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Saving the Nansemond

When European settlers sailed up the Nansemond River from their outposts along the James during the 17th century, they discovered unspoiled land and clean waters, along with fertile fishing grounds and vast tracts of land occupied by a small band of Indians.

In the decades that followed, as Europeans settled into the area, some of the Nansemond Indians became Christians and left the tribal life, and others fled southwest to the Nottoway River. During the first quarter of the 18th century, the remaining Christianized Nansemonds moved to the Dismal Swamp, finally leaving their river to the interlopers.

The river would become an important resource for the settlers, and it would remain important to the city of Suffolk for hundreds of years, providing food, transportation, wildlife habitat and recreation for generations of Suffolk citizens, just as it had for the Indians who preceded them.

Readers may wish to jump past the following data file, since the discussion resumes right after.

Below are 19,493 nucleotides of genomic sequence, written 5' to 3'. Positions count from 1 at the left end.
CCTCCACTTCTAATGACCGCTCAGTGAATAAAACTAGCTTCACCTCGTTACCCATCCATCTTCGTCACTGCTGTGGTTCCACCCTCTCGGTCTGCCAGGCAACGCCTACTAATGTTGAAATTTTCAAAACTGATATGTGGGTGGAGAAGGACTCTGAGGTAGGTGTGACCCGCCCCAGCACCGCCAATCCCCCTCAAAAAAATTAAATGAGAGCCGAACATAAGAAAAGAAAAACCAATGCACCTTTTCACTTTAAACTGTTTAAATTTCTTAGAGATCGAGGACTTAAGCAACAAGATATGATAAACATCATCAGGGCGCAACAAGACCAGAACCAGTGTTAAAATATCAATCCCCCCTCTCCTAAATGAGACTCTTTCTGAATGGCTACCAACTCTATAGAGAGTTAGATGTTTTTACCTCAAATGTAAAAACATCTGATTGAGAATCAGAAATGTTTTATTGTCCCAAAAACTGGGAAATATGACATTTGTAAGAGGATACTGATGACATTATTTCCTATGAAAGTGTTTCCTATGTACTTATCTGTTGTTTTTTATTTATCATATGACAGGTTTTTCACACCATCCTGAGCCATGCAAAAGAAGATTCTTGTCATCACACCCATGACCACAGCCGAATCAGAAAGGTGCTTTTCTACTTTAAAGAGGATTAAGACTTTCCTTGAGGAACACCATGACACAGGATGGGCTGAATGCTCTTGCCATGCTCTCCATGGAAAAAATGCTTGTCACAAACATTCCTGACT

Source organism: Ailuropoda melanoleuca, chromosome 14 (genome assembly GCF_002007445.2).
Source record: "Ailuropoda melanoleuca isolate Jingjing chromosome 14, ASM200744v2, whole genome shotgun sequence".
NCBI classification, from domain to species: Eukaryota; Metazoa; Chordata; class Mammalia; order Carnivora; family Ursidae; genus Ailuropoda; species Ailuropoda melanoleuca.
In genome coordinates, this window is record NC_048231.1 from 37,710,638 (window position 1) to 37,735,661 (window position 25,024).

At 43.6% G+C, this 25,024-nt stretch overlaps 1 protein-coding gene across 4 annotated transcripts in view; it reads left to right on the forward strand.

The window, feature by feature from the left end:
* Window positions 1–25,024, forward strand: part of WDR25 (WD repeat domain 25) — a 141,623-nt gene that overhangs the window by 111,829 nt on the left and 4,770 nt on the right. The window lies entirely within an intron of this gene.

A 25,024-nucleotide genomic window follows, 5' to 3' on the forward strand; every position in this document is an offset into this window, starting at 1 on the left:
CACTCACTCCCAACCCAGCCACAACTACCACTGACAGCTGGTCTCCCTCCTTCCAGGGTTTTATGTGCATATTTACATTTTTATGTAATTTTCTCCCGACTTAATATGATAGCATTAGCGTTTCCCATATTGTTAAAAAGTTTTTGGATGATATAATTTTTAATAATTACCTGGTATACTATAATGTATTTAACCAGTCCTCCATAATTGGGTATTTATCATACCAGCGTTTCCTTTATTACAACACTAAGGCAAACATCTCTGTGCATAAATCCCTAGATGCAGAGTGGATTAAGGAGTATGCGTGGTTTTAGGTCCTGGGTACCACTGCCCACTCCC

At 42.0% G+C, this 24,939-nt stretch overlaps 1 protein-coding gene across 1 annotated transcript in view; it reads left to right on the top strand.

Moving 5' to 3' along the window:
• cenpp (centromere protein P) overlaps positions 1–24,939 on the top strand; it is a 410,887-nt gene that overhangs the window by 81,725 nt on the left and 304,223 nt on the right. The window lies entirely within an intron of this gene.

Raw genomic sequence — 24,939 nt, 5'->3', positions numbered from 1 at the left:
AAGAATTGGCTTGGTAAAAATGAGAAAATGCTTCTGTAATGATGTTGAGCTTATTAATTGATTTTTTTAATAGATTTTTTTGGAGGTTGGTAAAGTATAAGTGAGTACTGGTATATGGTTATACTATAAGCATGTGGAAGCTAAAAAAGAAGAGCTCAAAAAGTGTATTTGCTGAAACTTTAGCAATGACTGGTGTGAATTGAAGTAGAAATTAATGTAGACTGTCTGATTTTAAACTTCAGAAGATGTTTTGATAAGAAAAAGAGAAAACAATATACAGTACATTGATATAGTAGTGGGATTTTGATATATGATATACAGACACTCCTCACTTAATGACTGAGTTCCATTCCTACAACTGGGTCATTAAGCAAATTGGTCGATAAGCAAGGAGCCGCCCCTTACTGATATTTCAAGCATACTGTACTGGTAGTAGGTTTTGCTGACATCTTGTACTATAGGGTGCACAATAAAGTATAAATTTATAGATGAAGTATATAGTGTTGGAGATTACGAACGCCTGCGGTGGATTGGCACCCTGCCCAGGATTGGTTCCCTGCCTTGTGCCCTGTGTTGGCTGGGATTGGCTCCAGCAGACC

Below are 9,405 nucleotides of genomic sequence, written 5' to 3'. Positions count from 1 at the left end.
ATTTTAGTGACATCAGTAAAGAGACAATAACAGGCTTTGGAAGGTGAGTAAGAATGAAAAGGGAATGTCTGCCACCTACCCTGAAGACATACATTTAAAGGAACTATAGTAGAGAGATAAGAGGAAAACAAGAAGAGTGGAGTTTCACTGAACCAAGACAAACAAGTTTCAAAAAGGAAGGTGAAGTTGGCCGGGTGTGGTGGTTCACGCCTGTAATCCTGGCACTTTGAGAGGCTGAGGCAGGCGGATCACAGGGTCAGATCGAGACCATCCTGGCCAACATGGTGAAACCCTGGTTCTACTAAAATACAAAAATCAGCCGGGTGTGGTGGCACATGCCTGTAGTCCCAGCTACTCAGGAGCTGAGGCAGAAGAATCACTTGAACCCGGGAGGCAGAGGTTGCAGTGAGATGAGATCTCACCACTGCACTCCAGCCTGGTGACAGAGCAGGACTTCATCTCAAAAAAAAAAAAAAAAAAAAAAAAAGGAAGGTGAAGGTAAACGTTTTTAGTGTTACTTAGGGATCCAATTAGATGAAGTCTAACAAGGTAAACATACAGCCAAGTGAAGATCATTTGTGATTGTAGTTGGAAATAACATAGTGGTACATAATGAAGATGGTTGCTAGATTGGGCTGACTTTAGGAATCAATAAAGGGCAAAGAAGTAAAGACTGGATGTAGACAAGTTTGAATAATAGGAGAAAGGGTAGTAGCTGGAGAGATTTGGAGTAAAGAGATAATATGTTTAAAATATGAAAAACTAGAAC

Sadly, the more it was used — and the more it has been subjected to development pressures — the more the Nansemond River has suffered. Today, it is unsafe to eat shellfish harvested from some portions of the river, and in 1996 the Virginia Department of Environmental Quality warned against swimming in it because of high levels of the potentially dangerous fecal coliform bacteria. While the river maintains its external beauty, the experts say that it is sick and in need of help.

A diverse group of local citizens has joined forces to provide that help. Last week, the Nansemond River Preservation Alliance announced it had formed “to educate the public about the state of the Nansemond River and promote actions to preserve water quality, the rural setting and wetlands.”

One of the organization’s stated goals is to get the city of Suffolk to begin fully implementing and enforcing the standards of the Chesapeake Bay Preservation Act, one of whose tenets is that development should not be allowed within 100 feet of rivers and streams that drain into the Bay. The group also is likely to press for accountability by farmers and other landowners for the chemicals they use that drain into the river.

Such actions are sure to raise the hackles of some developers, farmers and landscapers. But there’s ample reason for the city and its residents to want the Nansemond River once again to be a place where they can swim and fish. It’s heartening that a group has formed to step in on behalf of both the river and the people who love it.